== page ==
It sounds like Ballmer is trying to use the same practice for the light weight tablet device and try to tie it to Windows. That's a tough sell since they will continue to have a tough time technically putting Windows on such low power, low battery drain devices and coming up with a way to forcefully tie it to desktop Windows PCs or servers. Some corporations will buy it but lots of them already have iPads and are working on getting that tied into their systems. Microsoft will have to get those companies to wait another couple of years before they even have something comparable and waiting to "be Microsoft cool" is not something IT managers do very well when they are looking for ways to "be cool" now and show they are doing something valuable on the corporate networks.

It's a new game and so far it looks like Steve is playing it the old way. But they still have lots and lots of money to throw at their partners and stop the Androids from coming. Unfortunately, they have little to no control over Apple's iPad vendors and they would probably give Steve the eye if he asked or threatened them regarding no selling iPads. We are not talking about paying $1 for every copy of MS Internet Explorer shipped like they did to destroy Netscape Navigator. We are talking hardware and somewhat expensive hardware.

So play ball Steve! Just try to show up at the correct field because it's not the one you're used to playing on. IMO

LoB

Wrong approach for MS (1)

aaarrrgggh (9205) | more than 3 years ago | (#35003926)

They are missing the boat. They should take a page from Apple and push the idea that a tablet supplements a desktop, and tailor solutions to the market. Plenty of room to improve over what is available today.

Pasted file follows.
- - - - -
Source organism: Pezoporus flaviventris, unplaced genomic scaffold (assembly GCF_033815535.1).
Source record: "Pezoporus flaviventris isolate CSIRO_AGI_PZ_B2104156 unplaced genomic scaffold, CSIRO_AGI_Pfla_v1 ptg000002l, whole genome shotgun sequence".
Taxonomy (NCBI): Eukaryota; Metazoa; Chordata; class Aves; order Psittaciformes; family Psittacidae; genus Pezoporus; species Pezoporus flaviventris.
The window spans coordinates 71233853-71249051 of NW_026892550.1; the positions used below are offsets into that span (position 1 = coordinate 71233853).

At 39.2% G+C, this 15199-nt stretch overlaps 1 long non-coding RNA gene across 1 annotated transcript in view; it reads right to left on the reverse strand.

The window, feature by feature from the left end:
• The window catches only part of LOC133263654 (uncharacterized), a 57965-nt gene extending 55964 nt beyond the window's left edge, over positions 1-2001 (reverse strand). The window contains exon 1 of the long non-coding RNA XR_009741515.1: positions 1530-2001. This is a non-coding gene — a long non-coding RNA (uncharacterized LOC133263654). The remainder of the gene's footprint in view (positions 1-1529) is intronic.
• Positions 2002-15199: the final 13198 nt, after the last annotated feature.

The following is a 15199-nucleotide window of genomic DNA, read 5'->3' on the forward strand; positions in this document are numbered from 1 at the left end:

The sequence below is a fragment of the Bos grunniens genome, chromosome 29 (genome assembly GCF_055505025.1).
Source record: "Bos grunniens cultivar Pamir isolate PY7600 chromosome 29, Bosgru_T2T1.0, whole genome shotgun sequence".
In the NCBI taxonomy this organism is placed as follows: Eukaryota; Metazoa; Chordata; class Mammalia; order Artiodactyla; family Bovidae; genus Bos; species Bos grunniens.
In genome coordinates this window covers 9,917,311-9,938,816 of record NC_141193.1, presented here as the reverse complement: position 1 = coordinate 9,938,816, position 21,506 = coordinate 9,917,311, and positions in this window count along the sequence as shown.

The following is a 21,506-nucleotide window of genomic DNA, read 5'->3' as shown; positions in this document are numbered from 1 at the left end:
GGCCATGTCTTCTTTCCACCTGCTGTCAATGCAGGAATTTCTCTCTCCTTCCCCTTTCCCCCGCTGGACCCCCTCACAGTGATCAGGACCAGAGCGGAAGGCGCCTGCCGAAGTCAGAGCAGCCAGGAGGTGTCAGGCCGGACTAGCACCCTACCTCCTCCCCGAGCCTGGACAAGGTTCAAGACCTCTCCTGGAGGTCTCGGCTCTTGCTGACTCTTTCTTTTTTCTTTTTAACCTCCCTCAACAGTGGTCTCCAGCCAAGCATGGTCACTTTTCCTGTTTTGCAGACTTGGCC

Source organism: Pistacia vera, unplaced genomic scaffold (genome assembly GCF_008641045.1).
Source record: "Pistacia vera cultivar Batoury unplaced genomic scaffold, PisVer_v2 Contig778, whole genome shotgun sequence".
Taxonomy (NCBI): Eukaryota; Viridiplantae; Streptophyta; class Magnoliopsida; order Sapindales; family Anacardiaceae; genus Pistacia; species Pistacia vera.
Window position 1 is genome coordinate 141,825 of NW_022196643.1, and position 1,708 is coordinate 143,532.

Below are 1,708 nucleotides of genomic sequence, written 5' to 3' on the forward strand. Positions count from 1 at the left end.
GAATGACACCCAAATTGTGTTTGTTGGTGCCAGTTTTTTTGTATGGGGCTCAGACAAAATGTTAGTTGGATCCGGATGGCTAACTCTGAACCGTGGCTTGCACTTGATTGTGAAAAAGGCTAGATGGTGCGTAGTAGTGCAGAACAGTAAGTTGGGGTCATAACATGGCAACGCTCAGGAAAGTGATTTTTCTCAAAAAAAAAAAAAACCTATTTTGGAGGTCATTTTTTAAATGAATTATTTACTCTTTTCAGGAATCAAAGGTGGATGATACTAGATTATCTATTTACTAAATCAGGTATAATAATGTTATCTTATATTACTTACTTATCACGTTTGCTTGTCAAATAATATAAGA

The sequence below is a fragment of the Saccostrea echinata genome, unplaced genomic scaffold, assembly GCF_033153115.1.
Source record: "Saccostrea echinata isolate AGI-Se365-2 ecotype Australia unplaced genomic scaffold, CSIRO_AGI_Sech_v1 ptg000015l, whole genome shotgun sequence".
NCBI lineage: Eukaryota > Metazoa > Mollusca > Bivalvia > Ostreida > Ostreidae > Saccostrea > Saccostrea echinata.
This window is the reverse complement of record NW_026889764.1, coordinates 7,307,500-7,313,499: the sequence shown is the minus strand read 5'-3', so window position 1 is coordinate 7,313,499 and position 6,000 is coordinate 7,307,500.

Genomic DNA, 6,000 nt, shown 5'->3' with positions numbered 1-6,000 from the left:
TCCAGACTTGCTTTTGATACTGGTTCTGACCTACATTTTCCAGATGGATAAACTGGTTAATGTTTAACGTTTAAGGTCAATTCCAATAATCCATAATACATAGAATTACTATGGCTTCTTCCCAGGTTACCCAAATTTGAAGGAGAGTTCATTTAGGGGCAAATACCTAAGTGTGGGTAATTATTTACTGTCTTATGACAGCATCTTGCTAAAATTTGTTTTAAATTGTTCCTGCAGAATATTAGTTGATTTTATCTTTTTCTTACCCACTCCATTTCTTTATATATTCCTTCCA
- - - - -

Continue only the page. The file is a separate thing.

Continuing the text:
My laptop made it's last business trip today... Too much to lug for too little benefit.

BTW, I'm really going to be pissed if I actually do get run over by a bus... Let me live in suspense!

Re:Wrong approach for MS (1)

grapeape (137008) | more than 3 years ago | (#35004394)

I've done pretty much the same thing, I only take my laptop with me if I have wiring or domain related work to do. My iPad (or occasionally my G-Tablet) have replaced my notebook, my DSi, my wireless troubleshooting gear and my service ticket book. Its done wonders for my back. I still do the major work on my desktop at home but for daily visits to my clients I haven't found anything I really cant do.

The Courier (0)

Anonymous Coward | more than 3 years ago | (#35004192)

Ballmer, you should have never have canceled The Courier. Oh how stupid you look now!

Re:The Courier (1)

grapeape (137008) | more than 3 years ago | (#35004450)

Courier was more of a form factor than anything else. MS needs to start from scratch with the OS and build it to suit the form factor not shoe horn what they already have into something new. I think they have enough talent to do it, but I don't know if they have the vision to really "get it" from a users perspective.

Re:The Courier (1)

RyuuzakiTetsuya (195424) | more than 3 years ago | (#35004808)

yes because everyone loves styluses and breakable hinges.

MS is a mess (1)

tkprit (8581) | more than 3 years ago | (#35004724)

MS is a mess imo. I'll admit to ADORING some of their products for business (excel, one note), but they just released one note for the ipad/iphone and you can't even VIEW the notes with their proprietary formatting; you can't add voice notes; and worst of all, you can't even SEARCH your notes (the formatting made notes easier to find, but without that, and without search, you're looking at useless jumbled text in large notebooks). WhyTH have a mobile app for a mobile product that completely undermines the software which SHOULD be a perfect mobile app?!

And the (?) user-friendly ribbons and bows and other useless crap they've added to their bloatware in the last ten years has a steep learning curve, and [to me] make no sense. I loaded up a DOS version of word just to make sure I wasn't losing my mind, and except for Excel and One Note (and that "Live" movie app doesn't suck), I am using other options for MS business products (even Google Docs if the info isn't sensitive); like Impress vs PP.

If MS can't get their own perfect (imo) 'mobile app' to work on mobile platforms, I don't know how they expect to compete w/ other tablets. Esp when it's safe to assume you'll have to put up with BSODs on their tablets.